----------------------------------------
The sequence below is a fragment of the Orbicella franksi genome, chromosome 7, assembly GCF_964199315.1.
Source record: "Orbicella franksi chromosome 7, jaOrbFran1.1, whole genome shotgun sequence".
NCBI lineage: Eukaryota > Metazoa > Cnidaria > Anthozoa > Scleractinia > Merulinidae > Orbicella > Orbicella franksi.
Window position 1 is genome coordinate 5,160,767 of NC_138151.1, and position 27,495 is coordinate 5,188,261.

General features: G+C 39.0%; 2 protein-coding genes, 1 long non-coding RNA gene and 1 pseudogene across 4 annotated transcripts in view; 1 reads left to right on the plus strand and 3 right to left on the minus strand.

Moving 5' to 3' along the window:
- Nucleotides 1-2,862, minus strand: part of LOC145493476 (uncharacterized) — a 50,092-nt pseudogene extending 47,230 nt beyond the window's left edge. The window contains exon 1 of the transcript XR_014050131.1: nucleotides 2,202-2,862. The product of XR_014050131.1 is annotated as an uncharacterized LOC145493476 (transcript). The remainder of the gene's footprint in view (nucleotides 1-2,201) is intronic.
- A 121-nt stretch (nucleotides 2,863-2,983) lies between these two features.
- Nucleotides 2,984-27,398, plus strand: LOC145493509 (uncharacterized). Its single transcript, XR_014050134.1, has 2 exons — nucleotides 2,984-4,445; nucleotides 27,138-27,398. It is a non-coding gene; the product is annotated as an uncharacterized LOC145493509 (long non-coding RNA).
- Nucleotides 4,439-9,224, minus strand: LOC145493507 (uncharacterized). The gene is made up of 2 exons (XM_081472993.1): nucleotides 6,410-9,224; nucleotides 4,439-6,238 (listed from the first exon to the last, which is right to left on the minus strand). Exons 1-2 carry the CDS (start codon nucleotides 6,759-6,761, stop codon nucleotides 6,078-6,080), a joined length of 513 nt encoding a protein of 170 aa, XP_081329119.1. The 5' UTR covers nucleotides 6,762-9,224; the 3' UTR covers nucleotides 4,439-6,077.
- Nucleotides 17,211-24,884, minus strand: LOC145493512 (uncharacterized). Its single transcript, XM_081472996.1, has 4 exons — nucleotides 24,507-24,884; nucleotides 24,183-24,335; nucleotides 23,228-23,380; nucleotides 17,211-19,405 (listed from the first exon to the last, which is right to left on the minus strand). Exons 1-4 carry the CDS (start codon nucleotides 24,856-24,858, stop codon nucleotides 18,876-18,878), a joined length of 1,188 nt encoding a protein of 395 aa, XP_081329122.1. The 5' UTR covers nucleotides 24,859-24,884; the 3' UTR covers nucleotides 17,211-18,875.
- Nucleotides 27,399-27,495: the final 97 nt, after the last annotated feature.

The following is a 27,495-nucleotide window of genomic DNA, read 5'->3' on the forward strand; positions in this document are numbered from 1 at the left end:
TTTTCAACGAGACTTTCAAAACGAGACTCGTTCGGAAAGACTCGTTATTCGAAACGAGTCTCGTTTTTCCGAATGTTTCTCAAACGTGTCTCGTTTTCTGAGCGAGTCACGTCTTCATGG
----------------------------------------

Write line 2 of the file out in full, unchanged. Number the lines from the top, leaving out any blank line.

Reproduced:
Source record: "Orbicella franksi chromosome 7, jaOrbFran1.1, whole genome shotgun sequence".